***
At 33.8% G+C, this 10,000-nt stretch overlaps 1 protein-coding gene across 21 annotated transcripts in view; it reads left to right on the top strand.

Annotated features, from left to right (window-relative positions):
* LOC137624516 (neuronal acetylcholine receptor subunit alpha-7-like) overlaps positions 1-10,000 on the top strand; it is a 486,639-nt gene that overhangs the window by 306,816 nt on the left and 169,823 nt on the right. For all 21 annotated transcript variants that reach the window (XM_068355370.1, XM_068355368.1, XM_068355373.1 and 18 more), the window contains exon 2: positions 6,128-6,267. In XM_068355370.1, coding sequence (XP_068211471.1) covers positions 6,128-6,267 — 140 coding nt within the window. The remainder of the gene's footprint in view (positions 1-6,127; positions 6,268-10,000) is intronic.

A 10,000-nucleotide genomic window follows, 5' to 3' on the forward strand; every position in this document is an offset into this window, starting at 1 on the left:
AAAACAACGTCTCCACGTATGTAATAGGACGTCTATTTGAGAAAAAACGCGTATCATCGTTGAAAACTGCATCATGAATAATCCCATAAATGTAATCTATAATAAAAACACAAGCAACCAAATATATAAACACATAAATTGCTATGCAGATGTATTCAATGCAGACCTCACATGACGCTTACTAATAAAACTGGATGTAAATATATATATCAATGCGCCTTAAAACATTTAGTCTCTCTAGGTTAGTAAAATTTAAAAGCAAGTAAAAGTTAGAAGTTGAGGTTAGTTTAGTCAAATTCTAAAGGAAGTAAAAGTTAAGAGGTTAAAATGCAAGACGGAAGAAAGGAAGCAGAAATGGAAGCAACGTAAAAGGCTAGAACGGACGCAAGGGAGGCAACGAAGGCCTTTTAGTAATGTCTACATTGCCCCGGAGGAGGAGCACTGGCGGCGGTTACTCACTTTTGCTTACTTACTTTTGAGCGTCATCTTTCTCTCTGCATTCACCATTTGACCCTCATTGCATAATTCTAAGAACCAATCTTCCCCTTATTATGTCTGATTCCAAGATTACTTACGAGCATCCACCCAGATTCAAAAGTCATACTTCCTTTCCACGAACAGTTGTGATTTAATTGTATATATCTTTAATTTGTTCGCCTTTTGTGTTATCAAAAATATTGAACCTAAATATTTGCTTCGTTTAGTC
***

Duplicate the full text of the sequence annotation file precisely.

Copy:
At 33.8% G+C, this 10,000-nt stretch overlaps 1 protein-coding gene across 21 annotated transcripts in view; it reads left to right on the top strand.

Annotated features, from left to right (window-relative positions):
* LOC137624516 (neuronal acetylcholine receptor subunit alpha-7-like) overlaps positions 1-10,000 on the top strand; it is a 486,639-nt gene that overhangs the window by 306,816 nt on the left and 169,823 nt on the right. For all 21 annotated transcript variants that reach the window (XM_068355370.1, XM_068355368.1, XM_068355373.1 and 18 more), the window contains exon 2: positions 6,128-6,267. In XM_068355370.1, coding sequence (XP_068211471.1) covers positions 6,128-6,267 — 140 coding nt within the window. The remainder of the gene's footprint in view (positions 1-6,127; positions 6,268-10,000) is intronic.

A 10,000-nucleotide genomic window follows, 5' to 3' on the forward strand; every position in this document is an offset into this window, starting at 1 on the left:
AAAACAACGTCTCCACGTATGTAATAGGACGTCTATTTGAGAAAAAACGCGTATCATCGTTGAAAACTGCATCATGAATAATCCCATAAATGTAATCTATAATAAAAACACAAGCAACCAAATATATAAACACATAAATTGCTATGCAGATGTATTCAATGCAGACCTCACATGACGCTTACTAATAAAACTGGATGTAAATATATATATCAATGCGCCTTAAAACATTTAGTCTCTCTAGGTTAGTAAAATTTAAAAGCAAGTAAAAGTTAGAAGTTGAGGTTAGTTTAGTCAAATTCTAAAGGAAGTAAAAGTTAAGAGGTTAAAATGCAAGACGGAAGAAAGGAAGCAGAAATGGAAGCAACGTAAAAGGCTAGAACGGACGCAAGGGAGGCAACGAAGGCCTTTTAGTAATGTCTACATTGCCCCGGAGGAGGAGCACTGGCGGCGGTTACTCACTTTTGCTTACTTACTTTTGAGCGTCATCTTTCTCTCTGCATTCACCATTTGACCCTCATTGCATAATTCTAAGAACCAATCTTCCCCTTATTATGTCTGATTCCAAGATTACTTACGAGCATCCACCCAGATTCAAAAGTCATACTTCCTTTCCACGAACAGTTGTGATTTAATTGTATATATCTTTAATTTGTTCGCCTTTTGTGTTATCAAAAATATTGAACCTAAATATTTGCTTCGTTTAGTC